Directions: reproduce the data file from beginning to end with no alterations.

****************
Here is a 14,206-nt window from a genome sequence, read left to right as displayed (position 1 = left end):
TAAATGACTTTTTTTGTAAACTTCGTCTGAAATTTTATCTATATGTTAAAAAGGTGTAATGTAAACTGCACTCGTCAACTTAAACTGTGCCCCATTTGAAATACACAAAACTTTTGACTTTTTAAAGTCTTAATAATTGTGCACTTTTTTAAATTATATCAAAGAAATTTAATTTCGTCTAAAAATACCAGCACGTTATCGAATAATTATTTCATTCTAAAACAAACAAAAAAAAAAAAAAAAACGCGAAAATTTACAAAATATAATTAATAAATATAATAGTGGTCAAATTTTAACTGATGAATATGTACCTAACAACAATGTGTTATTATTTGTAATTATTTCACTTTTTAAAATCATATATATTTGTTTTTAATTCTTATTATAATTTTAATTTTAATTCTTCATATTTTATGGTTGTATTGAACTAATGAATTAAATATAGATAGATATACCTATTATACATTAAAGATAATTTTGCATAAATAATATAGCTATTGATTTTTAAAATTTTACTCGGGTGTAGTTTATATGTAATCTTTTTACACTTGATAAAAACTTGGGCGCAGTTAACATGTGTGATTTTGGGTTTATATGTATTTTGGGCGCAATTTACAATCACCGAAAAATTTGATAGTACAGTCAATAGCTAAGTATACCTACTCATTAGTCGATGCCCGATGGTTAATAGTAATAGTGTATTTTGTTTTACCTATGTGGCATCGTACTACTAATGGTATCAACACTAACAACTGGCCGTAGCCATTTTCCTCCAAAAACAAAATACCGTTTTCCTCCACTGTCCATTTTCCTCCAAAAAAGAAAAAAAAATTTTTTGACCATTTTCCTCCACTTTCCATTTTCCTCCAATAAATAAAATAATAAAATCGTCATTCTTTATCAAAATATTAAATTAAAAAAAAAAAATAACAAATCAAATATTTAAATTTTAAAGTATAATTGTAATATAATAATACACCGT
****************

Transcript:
Here is a 14,206-nt window from a genome sequence, read left to right as displayed (position 1 = left end):
TAAATGACTTTTTTTGTAAACTTCGTCTGAAATTTTATCTATATGTTAAAAAGGTGTAATGTAAACTGCACTCGTCAACTTAAACTGTGCCCCATTTGAAATACACAAAACTTTTGACTTTTTAAAGTCTTAATAATTGTGCACTTTTTTAAATTATATCAAAGAAATTTAATTTCGTCTAAAAATACCAGCACGTTATCGAATAATTATTTCATTCTAAAACAAACAAAAAAAAAAAAAAAAACGCGAAAATTTACAAAATATAATTAATAAATATAATAGTGGTCAAATTTTAACTGATGAATATGTACCTAACAACAATGTGTTATTATTTGTAATTATTTCACTTTTTAAAATCATATATATTTGTTTTTAATTCTTATTATAATTTTAATTTTAATTCTTCATATTTTATGGTTGTATTGAACTAATGAATTAAATATAGATAGATATACCTATTATACATTAAAGATAATTTTGCATAAATAATATAGCTATTGATTTTTAAAATTTTACTCGGGTGTAGTTTATATGTAATCTTTTTACACTTGATAAAAACTTGGGCGCAGTTAACATGTGTGATTTTGGGTTTATATGTATTTTGGGCGCAATTTACAATCACCGAAAAATTTGATAGTACAGTCAATAGCTAAGTATACCTACTCATTAGTCGATGCCCGATGGTTAATAGTAATAGTGTATTTTGTTTTACCTATGTGGCATCGTACTACTAATGGTATCAACACTAACAACTGGCCGTAGCCATTTTCCTCCAAAAACAAAATACCGTTTTCCTCCACTGTCCATTTTCCTCCAAAAAAGAAAAAAAAATTTTTTGACCATTTTCCTCCACTTTCCATTTTCCTCCAATAAATAAAATAATAAAATCGTCATTCTTTATCAAAATATTAAATTAAAAAAAAAAAATAACAAATCAAATATTTAAATTTTAAAGTATAATTGTAATATAATAATACACCGT